Before we delve into the farukhah, we must briefly examine the Emirati kandurah which features a collarless design and a comfortably loose fit that flows over the body in an A-line silhouette reaching the ankles. The sleeves maintain a consistent width from shoulder to wrist, accentuated by triangular gussets that seamlessly connect the body and sleeves. Adding a touch of refinement, some tunics (kanādīr) feature a delicately hanging tassel, known as the farukhah, adorning the rounded neckline.
What is the farukhah?
The term (farkhah) likely originates from (farkh, pl. firākh) meaning a young chick or a small version of a larger object. In the context of the kandurah, it refers to an ornament. The farukhah consists of an upper triangular fabric resembling a tongue (lsān) and a cascading tassel known as karkushah. Over time, the simple tassel evolved into a cluster of intricately braided threads with varying lengths. The farukhah is attached to the kandurah using the two-layered tongue lsan, secured by buttons. The lsan stretches from the neckline cascades down the front placket, and is cinched by a plastic button or decorative cotton ball (‘iqmah). The length of the farukhah can range from around 15 cm to over 30 cm, reaching below the navel area.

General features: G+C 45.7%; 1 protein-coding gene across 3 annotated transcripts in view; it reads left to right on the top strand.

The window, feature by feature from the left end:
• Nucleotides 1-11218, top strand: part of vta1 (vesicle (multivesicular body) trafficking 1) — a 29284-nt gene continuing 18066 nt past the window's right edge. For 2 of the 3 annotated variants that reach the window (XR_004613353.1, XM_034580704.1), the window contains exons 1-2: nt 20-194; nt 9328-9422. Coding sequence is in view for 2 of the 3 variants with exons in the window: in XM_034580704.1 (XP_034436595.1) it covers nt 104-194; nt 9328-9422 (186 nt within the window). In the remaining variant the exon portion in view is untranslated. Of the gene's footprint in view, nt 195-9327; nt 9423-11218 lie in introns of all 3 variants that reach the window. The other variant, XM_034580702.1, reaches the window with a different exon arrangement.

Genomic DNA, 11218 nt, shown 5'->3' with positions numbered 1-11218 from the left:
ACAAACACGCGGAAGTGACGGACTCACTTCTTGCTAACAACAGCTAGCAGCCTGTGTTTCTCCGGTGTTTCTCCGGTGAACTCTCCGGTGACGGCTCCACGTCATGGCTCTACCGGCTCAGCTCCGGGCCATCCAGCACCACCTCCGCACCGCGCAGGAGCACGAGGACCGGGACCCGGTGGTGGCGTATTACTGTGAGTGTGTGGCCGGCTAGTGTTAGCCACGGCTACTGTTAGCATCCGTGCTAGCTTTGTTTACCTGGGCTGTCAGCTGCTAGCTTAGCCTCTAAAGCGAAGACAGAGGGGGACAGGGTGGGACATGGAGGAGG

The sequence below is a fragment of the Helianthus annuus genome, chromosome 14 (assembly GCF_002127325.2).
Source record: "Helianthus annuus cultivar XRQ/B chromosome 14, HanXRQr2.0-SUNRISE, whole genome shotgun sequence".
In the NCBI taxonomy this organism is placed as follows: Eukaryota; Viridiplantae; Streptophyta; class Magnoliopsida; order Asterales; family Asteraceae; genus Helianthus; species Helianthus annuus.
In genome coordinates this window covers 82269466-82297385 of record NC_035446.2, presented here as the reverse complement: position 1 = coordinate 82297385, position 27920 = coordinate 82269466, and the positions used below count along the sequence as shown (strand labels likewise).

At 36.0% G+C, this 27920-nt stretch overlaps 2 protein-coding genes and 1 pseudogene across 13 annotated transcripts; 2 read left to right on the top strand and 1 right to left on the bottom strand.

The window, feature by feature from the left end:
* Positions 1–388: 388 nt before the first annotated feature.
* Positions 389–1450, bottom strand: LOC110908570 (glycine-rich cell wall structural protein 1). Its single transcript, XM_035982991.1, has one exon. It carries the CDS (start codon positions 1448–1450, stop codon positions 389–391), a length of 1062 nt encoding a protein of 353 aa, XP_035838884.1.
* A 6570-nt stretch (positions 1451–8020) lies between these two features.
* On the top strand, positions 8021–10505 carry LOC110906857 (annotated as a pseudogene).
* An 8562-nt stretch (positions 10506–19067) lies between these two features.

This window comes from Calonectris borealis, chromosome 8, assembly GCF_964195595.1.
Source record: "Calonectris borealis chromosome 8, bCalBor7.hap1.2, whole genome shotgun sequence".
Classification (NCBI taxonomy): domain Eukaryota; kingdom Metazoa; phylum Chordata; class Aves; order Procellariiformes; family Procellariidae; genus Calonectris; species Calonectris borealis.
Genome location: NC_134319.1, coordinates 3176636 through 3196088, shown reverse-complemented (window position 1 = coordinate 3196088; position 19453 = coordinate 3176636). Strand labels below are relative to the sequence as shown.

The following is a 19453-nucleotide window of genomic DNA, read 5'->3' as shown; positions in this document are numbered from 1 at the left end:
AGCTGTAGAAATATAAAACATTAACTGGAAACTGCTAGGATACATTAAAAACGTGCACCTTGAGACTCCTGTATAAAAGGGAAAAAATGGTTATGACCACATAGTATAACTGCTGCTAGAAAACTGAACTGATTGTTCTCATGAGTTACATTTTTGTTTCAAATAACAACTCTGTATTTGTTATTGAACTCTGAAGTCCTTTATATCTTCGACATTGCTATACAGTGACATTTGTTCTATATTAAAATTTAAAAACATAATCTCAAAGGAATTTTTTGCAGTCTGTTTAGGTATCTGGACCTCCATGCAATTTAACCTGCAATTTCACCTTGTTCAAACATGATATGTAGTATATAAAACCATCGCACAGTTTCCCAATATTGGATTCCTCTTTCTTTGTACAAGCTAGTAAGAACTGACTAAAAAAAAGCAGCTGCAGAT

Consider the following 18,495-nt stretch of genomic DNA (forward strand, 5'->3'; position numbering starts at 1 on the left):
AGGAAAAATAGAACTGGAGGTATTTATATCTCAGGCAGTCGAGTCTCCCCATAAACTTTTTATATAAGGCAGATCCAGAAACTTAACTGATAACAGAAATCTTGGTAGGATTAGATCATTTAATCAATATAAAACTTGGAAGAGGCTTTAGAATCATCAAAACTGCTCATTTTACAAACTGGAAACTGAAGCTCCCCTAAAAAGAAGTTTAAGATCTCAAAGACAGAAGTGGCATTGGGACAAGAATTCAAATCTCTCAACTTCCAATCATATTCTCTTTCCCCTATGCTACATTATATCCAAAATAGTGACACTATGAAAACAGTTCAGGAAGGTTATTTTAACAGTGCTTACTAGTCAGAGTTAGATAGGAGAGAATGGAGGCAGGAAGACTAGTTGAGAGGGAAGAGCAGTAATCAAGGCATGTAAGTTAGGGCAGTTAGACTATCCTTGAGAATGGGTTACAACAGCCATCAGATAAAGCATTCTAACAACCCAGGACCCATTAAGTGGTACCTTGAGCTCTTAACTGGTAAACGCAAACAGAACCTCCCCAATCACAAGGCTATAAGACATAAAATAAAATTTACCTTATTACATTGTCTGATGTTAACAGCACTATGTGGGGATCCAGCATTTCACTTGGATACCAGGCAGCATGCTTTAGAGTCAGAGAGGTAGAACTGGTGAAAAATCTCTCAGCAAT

Early photographs from the pre-oil era in the UAE show primitive versions of the farukhah. Mostly, just a cluster of a few short threads tied together on the right side of the neckline of some kanadir. These diminutive ornaments are almost unrecognisable from the refined styles that emerged after the millennium.